© Vitalij Sova

Amid Russia’s sanction-induced reorientation of its supply chains and the conflict in Ukraine, central Asian countries have seen surging overland opportunities.

Reporting on its first half performance, Kazakhstan’s KTZ Rail said volumes had increased by a whopping 86% year on year, as shippers sought alternative connections between China and Europe, with exports up 250%.

Much of the growth has been driven by a remodelling of supply chains from Russia towards the Middle Corridor.

Described by Kazakh president Kassym-Jomart Tokayev as the world’s “main connecting link”, it joins China, Central Asia and Europe via the Caspian Sea, South Caucasus and Turkey.

Indeed, this week China and Kazakhstan entered into an agreement that would see 26.8m tonnes travel through the corridor, increasing to 27.8m tonnes next year.

Alongside bolstering Asia-Europe connectivity, the deal is also expected to cement further gains in Kazakhstan’s export economy, with a spokesperson for the rail operator suggesting it would generate a 25% bounce this year alone.

Recent rail successes along the route are also leading to growth in other overland services, with Ceva launching a new China-Kyrgyzstan-Uzbekistan trucking connection.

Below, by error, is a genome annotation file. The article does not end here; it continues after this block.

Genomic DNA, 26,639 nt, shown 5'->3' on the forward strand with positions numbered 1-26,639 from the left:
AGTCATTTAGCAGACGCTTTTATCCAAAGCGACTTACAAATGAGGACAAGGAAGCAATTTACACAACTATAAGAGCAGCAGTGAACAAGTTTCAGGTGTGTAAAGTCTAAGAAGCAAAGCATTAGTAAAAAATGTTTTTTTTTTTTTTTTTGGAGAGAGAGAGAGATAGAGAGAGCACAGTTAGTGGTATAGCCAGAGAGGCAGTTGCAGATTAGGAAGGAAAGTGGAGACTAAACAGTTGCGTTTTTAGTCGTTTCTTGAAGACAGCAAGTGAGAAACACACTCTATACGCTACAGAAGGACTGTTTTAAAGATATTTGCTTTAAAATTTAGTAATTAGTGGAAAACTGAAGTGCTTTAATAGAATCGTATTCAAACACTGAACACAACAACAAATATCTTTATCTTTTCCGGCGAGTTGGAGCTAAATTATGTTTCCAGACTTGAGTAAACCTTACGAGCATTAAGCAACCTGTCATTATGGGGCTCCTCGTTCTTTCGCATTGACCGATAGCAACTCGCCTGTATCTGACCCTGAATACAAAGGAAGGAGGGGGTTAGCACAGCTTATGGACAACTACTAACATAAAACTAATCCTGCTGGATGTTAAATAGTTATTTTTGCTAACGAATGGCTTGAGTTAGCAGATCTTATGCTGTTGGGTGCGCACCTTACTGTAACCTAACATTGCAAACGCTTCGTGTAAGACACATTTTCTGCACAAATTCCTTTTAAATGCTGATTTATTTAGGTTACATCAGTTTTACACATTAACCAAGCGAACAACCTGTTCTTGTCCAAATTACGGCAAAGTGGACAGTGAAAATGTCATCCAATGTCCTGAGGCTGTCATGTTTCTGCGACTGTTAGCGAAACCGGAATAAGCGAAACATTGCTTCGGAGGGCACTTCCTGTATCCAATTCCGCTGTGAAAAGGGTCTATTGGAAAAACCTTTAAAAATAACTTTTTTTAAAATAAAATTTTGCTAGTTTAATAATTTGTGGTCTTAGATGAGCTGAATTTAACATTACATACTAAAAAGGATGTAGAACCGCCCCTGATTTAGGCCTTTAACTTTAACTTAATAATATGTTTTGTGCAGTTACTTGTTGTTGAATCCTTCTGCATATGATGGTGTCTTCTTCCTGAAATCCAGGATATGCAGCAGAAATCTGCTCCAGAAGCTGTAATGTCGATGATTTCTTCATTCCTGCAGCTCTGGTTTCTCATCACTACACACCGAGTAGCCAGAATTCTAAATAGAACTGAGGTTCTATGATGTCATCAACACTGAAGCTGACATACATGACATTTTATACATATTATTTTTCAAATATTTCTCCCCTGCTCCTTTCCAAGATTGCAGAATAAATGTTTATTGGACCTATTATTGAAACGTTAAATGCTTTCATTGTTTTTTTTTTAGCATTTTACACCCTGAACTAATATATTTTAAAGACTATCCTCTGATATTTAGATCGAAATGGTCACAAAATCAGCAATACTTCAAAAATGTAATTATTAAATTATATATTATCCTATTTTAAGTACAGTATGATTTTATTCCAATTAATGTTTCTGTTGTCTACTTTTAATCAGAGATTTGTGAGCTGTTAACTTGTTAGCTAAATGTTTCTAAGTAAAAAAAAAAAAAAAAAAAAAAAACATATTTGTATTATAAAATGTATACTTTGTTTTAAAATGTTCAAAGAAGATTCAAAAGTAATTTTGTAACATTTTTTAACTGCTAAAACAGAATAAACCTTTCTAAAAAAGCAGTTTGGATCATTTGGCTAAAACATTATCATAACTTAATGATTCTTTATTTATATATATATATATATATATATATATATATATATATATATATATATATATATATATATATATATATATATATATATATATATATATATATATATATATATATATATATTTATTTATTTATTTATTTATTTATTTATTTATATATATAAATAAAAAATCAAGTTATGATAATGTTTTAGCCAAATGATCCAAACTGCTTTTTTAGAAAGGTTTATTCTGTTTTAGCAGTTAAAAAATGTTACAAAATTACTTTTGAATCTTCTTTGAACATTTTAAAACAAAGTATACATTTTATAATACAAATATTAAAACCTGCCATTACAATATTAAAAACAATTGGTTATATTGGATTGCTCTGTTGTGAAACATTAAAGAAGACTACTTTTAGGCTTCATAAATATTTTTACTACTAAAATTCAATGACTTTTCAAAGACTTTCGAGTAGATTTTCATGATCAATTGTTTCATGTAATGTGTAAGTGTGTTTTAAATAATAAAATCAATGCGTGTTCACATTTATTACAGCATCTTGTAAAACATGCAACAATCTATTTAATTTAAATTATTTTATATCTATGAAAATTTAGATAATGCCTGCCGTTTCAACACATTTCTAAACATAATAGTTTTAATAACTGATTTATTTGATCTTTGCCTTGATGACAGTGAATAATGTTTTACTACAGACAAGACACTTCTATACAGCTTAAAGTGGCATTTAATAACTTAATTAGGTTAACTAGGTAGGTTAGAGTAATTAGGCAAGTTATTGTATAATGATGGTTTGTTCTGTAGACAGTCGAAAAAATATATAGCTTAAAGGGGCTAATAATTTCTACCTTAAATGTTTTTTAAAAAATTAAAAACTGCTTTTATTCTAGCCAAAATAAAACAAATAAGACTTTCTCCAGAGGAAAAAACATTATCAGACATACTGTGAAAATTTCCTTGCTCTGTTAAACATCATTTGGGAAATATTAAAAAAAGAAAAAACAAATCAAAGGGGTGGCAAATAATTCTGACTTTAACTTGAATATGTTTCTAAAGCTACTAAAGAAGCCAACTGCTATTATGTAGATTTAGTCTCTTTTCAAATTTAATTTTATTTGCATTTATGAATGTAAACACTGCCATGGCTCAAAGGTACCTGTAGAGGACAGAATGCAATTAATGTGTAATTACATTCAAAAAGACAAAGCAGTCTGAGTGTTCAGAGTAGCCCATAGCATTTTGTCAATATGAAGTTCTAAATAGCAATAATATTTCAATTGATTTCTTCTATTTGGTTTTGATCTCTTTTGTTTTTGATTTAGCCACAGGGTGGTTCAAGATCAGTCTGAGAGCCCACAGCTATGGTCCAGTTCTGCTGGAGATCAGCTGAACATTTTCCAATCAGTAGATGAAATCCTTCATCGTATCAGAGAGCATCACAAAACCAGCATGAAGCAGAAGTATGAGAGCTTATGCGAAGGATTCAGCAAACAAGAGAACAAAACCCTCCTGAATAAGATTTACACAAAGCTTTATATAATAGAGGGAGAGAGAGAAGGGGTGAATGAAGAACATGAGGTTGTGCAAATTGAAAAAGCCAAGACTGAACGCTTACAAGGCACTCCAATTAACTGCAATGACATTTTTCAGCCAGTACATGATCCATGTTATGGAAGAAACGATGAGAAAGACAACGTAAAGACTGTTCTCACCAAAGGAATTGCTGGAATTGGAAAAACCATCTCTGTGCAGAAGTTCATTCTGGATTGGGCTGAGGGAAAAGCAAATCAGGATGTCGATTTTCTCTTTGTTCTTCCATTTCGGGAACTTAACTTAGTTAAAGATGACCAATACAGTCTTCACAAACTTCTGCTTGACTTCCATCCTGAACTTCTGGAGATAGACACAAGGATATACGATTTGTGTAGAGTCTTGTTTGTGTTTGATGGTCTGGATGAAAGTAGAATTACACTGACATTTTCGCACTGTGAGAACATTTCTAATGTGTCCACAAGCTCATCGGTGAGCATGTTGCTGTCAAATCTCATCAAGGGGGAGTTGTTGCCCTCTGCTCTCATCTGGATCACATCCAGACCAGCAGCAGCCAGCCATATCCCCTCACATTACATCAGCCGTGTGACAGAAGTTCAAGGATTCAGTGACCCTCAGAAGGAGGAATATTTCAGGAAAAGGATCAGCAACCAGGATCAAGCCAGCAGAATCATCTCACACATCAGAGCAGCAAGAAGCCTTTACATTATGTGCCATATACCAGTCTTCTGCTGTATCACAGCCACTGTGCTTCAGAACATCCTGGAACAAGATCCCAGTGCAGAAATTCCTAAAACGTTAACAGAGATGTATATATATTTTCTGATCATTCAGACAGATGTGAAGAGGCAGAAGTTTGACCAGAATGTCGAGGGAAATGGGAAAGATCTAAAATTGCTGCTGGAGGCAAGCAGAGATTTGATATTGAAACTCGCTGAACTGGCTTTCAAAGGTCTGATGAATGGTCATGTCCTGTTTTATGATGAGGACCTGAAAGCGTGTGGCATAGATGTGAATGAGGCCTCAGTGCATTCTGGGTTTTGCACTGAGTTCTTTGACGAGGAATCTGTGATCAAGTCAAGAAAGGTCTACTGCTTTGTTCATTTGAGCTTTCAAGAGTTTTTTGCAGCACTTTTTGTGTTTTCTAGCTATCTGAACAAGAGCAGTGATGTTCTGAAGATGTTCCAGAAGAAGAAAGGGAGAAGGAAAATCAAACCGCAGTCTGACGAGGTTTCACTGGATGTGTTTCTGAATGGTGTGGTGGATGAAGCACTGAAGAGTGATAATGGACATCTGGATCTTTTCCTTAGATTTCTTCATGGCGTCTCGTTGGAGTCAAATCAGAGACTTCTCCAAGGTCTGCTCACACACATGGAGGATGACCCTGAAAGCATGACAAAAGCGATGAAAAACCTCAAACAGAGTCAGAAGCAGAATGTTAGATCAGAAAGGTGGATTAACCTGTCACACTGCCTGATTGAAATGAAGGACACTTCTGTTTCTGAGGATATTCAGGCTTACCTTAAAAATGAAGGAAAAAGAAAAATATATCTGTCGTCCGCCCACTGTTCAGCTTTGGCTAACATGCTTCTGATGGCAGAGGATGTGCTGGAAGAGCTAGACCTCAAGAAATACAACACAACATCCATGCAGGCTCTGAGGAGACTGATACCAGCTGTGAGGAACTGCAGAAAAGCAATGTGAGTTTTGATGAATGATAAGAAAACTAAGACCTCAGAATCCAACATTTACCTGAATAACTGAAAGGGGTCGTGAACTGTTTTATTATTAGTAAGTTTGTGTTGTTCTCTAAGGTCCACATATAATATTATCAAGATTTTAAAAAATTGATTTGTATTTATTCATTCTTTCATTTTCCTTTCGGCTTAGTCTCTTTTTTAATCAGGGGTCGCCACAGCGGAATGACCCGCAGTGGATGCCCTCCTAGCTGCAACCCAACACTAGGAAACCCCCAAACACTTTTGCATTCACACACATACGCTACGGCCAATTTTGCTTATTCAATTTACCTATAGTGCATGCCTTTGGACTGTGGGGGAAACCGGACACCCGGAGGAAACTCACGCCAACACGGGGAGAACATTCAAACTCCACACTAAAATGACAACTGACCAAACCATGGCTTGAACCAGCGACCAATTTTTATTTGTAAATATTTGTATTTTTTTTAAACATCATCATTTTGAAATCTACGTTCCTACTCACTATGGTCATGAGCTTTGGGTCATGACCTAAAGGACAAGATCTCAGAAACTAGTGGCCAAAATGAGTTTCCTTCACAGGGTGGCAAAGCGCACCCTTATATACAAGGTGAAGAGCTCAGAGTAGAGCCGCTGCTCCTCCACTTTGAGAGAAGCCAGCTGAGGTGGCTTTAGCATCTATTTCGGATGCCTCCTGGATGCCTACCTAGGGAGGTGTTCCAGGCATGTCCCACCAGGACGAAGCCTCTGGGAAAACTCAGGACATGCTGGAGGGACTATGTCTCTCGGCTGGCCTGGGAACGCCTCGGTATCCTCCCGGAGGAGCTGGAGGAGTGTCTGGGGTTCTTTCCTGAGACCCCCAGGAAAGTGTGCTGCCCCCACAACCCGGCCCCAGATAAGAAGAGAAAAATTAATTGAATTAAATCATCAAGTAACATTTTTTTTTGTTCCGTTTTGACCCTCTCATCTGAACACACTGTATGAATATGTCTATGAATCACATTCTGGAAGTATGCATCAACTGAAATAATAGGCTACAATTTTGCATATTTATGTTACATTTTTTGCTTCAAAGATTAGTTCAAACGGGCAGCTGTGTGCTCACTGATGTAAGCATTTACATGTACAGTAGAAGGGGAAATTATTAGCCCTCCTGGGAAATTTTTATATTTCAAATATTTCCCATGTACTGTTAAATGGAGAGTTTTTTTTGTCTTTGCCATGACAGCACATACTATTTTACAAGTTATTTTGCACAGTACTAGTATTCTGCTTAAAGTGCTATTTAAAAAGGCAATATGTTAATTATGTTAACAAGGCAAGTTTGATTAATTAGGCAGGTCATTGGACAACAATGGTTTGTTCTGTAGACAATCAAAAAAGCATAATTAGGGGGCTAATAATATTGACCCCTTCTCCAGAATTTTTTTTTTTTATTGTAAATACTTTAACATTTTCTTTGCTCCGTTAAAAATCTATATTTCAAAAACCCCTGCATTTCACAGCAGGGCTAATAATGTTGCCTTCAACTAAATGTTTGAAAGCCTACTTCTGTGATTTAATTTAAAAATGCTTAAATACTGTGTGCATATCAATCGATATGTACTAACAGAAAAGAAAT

MD of Greater China Joanna Zhu said: “We are expecting more regular TIR operations on this new route with around 100 trucks every month.

“We will continue to optimise ground and rail product portfolios to open direct routes while strengthening intermodal capabilities. We will develop more tradelanes from China to the west and enhance trade resilience along the corridor.”

TIR, or International Road Transport, is a routing removing the need for customs checks at each border point and is seen by the IRU as essential in reducing delays. Its chief representative of East and South-east Asia, Yan Zhou, described the Ceva route as of “strategic importance”.

But Ceva is also keeping a firm eye on the rail developments, including the China-Kyrgyzstan-Uzbekistan rail project due for completion in 2025, creating the shortest link between the Asian giant and both Europe and the Middle East.

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